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Amazon Supply vs. Google Shopping for Suppliers

Two of the largest Internet companies in existence have made forays into the business-to-business online space: and debuted Amazon Supply – – in April 2012. debuted Google Shopping for Suppliers – –  in January 2013.

Read on and I’ll explain briefly how the two are different. allows users to buy products directly at their website. It aims to fulfill the parts and supply needs of the business, industrial, scientific and commercial markets. Buyers can shop for items by product, material and brand across 14 categories, including Lab & Scientific, Test, Measure & Inspect, Occupational Health & Safety, Janitorial & Sanitation, Office, Fleet & Vehicle Maintenance, Power & Hand Tools, Fasteners, Power Transmission and more.

Google Shopping for Suppliers returns search results for products and connects users to suppliers form the U.S., China and Germany to make purchases.  Suppliers that have passed a verification process and have paid a $1,000 fee, appear at the top of the search results page and are labeled with a blue badge.

In the business-to-business world, many transactions include a high level of complexity or customization.  Google wants to create a better shopping experience for b-to-b buyers, giving them improved confidence thanks to the verified supplier program.

It’s a fact – B2B buyers are also B2C buyers who are exceedingly familiar with shopping via Google’s search engine. For this reason, I expect Google Shopping for Suppliers to do splendidly well. I make the point again, as I did in my January 2013 blog post with this tongue-in-cheek title: “We Don’t Use Our Website To Develop Leads” ~ Really?: Industrial buyers and B2B buyers start at (or Yahoo! or Bing), and have done for years now. Therefore, it’s important that a manufacturer’s website is search-engine-friendly and find-able at Google and other search engines.

I personally hope that both Google’s and Amazon’s B2B shopping engines greatly succeed, in order to help U.S. manufacturers get a whole lot healthier.  It’s not surprising that two of the main concerns of manufacturing CEOs are the U.S. economy and the global economy. They need all the help that they can get.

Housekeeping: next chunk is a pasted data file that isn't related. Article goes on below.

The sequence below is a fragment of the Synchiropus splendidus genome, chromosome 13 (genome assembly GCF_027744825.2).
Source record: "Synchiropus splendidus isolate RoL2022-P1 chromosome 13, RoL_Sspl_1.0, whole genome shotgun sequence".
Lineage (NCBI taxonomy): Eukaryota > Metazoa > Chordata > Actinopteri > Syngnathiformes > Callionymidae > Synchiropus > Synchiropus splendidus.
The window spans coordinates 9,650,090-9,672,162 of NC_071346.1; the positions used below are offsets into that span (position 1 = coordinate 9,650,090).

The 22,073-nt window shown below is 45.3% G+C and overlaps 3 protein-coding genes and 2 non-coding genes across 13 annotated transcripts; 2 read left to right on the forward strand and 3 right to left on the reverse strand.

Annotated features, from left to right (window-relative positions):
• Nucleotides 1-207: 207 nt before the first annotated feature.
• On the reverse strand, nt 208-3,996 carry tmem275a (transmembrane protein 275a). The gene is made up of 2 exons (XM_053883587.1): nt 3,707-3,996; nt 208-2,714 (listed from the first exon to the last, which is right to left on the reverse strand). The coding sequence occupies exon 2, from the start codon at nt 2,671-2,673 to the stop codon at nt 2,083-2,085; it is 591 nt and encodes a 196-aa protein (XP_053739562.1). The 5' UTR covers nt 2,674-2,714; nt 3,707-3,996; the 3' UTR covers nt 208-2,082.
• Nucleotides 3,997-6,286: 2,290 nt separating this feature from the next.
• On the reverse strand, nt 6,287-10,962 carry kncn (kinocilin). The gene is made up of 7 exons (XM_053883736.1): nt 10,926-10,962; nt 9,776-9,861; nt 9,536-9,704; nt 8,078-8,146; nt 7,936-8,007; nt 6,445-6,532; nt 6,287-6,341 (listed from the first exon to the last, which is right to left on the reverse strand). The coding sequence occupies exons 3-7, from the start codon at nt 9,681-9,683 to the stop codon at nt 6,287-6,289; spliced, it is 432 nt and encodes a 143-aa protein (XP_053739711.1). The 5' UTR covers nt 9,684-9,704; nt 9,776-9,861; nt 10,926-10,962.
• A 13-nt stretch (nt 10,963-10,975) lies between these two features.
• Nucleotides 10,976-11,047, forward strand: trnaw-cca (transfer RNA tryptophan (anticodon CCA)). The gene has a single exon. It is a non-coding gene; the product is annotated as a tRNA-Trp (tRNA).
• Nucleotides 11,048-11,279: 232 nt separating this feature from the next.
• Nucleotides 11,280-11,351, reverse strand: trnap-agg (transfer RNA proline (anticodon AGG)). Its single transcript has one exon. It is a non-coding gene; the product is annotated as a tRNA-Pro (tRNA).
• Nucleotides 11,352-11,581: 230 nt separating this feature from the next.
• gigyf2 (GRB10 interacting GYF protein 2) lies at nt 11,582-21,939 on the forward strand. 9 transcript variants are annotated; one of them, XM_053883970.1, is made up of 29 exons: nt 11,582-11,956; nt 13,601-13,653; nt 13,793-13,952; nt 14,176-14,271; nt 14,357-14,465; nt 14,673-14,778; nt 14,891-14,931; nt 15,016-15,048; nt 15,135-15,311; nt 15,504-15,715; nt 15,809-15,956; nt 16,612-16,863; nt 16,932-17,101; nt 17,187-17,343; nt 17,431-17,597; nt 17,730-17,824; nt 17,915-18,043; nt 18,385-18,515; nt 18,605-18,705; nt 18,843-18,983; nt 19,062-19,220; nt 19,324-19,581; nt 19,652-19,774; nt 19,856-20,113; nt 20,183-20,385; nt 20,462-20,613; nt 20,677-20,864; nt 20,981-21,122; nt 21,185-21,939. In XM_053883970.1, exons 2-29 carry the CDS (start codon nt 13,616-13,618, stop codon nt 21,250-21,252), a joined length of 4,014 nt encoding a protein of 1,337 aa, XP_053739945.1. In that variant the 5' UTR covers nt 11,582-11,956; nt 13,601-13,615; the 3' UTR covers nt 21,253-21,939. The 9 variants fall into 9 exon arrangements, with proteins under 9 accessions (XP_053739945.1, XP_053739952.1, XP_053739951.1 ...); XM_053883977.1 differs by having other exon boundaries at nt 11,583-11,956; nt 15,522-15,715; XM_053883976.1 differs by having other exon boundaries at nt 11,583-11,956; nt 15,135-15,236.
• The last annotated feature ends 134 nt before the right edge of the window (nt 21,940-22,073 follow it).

The improvement of the U.S. economy depends upon its manufacturing sector improving. My own venture, Net Site Marketing, plays a part in helping manufacturing companies grow and succeed.  I am in full support of whatever ethically helps manufacturers see increased revenues and profits. The advancement of manufacturers is something that is sorely needed in this economy.

Google Shopping for Suppliers is currently in beta and only offers results for the electrical and electronics industries. I’m interested to see which industrial category Google will choose next.  Which big Internet player will enter the space with an exclusively B2B twist … Ebay perhaps?

Google’s goal for the space is leaning towards lead generation, as opposed to transactions., on the other hand, offers transactions, on more than 600,000 products. Plus free two-day shipping on eligible orders of more than $50, and a 365-day return policy! has some crossover with, an online marketplace for designers, technical materials and hardware.

Forrester Research predicts that the B to B e-commerce marketing industry will reach $559 billion in U.S. sales in 2013 – that’s nothing to sneeze at.

We here at Net Site Marketing will be watching closely as these two major competitors gain market share in the business-to-business space. If you are in the business-to-business market, don’t hesitate to contact us for more advice and insight!

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